CVE-2024-3400: PAN-OS Command Injection Vulnerability in GlobalProtect Gateway. Learn More

CVE-2024-3400: PAN-OS Command Injection Vulnerability in GlobalProtect Gateway. Learn More

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SpiderLabs Blog

Smart Phone + Mail Server = Location Tracking

My last two posts have touched on the privacy perspective in relation tomobile applications. This post continues on with that privacy theme, howeverlooking at the smart phone itself and how the constant polling to a mail servercan reveal your location and activity.

I was looking through my mail server logs for a specific entry, glancing over the usual brute force login attempts and those from successful users when it dawned on me how useful this information is. Forget what I was looking for initially, this is much more interesting.

So smart phones, you got to love them. They allow you to grab your e-mail from anywhere. Most mail settings are setup to "fetch" (or poll) IMAP/POP3 mail servers every 5-15 minutes. This polling reminds me of an infected host calling home to a botnet command and control server reporting its IP address. Now what is interesting about this is when you think of the polling element and its potential for tracking purposes. A smart phone is usually always on you so reflects where you are. Forget "Find my iPhone" and all that for a moment - that requires permission. Although the geo-location way of tracking people's locations that I'm about to discuss is not new, I'm looking at it from another perspective – a mobile one.

It is possible to use mail server logs and polling from a smart phone to determine a user's activity and ultimately track their location.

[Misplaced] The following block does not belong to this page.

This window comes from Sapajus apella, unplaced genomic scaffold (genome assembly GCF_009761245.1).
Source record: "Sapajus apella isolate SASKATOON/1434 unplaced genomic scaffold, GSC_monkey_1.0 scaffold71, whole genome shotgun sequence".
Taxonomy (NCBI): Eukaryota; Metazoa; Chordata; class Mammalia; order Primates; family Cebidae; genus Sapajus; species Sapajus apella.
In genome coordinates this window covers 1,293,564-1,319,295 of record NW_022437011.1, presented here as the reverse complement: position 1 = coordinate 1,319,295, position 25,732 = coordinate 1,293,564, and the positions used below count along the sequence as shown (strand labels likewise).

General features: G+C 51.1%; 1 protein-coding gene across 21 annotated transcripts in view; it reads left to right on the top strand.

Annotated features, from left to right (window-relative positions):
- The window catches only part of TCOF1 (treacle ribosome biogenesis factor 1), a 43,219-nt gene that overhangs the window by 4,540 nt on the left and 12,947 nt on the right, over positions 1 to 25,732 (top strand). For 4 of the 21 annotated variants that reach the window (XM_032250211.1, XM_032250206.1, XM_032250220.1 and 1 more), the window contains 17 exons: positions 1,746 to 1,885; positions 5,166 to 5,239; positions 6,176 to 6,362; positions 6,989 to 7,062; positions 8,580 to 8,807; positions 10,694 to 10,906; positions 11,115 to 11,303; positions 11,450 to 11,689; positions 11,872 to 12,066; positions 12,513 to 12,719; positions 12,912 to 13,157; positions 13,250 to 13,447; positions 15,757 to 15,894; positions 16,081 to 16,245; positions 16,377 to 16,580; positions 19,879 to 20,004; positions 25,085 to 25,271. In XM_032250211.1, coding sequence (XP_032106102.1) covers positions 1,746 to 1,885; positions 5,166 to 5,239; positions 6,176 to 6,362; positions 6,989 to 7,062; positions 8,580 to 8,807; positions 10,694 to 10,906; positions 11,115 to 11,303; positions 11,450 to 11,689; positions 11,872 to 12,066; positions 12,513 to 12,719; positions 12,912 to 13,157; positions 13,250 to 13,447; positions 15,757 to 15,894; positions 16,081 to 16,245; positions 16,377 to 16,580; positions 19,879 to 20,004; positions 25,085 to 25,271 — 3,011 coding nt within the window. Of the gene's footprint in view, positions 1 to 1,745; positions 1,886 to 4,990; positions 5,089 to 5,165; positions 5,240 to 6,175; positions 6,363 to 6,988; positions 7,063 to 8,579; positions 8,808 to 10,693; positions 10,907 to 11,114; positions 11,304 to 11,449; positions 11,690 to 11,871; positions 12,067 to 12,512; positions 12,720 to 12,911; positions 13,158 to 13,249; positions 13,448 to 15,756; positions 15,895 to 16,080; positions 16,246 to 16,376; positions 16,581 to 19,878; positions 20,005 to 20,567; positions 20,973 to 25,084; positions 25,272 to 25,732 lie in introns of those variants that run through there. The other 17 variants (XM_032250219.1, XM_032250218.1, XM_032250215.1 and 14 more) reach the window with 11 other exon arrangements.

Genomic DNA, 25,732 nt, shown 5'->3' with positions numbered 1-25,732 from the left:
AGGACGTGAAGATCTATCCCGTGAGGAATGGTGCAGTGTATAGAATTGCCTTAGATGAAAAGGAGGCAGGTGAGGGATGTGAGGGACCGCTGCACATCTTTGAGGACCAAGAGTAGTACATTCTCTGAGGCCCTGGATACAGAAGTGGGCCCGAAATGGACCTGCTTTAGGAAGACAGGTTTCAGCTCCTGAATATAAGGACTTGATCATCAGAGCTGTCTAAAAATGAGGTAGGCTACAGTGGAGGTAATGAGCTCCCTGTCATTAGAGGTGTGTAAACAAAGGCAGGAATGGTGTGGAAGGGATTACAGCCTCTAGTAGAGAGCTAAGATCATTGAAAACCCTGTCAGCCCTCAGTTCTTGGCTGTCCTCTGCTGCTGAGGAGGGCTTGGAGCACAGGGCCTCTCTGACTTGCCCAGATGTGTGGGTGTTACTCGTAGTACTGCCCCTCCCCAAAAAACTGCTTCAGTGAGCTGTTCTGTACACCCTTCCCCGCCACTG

11480_bb1678ec-867e-4315-9c08-c2606935ea47

 

Let me give you some background.

When you access data from your smart phone over a cellular network you use your mobile network operator as a gateway. For example, if I access my webserver from my phone right now (using 3G) then 86.176.X.X will show up in the log files. This IP address belongs to "O2Online" which would make sense, as my mobile operator is O2.

Makes sense right?

Now most people have their smart phones jump on their wireless network when they get home, namely to save on data usage and because it's faster. If I now reload my web server's page on my smart phone my broadband IP address is shown - 86.140.X.X for the purposes of this post. My ISP British Telecom (BT) owns this IP address (BT-CENTRAL-PLUS).

So in my case, when the phone is out of the house it uses O2, when at home, BT. I also have a whole bag of preferred wireless networks which my smart phone could jump onto (karmameta sploit… but that's another story).

Now where in the world am I going with this?

Recall back to the start of this post where I stated smart phone mail clients would poll typically every 5-15 minutes to check for new messages. If I am able to read mail server log files (either through a compromise or malicious system administrator) then I can determine movements and ultimately a user's location. I look up all the IP addresses that the user is connecting from and can easily see which is the cellular IP and which is the broadband IP. Now I can tell whether the user is at home or not. I can also add to these locations based on additional wireless access points the smart phone connects to.

Let me show you a case study I carried out. The results are quite interesting.

A user, let's call him Winston, is followed over roughly a 5 day period, purely from analysing mail logs. Here is a snippet of his entries from/var/log/maillog. Beside each of them I have determined if he is at home or not(e.g. = HOME/NOT HOME) based on the IP address owner.

Sep 16 11:52:21 gibson dovecot: imap-login: Login:user=<winston>, method=PLAIN, rip=82.132.X.X, lip=1.1.1.1, TLS = NOT HOME

Sep 16 11:52:54 gibson dovecot: imap-login: Login:user=<winston>, method=PLAIN, rip=90.198.X.X, lip=1.1.1.1, TLS = HOME

Sep 16 12:23:40 gibson dovecot: imap-login: Login:user=<winston>, method=PLAIN, rip=90.198.X.X, lip=1.1.1.1, TLS = HOME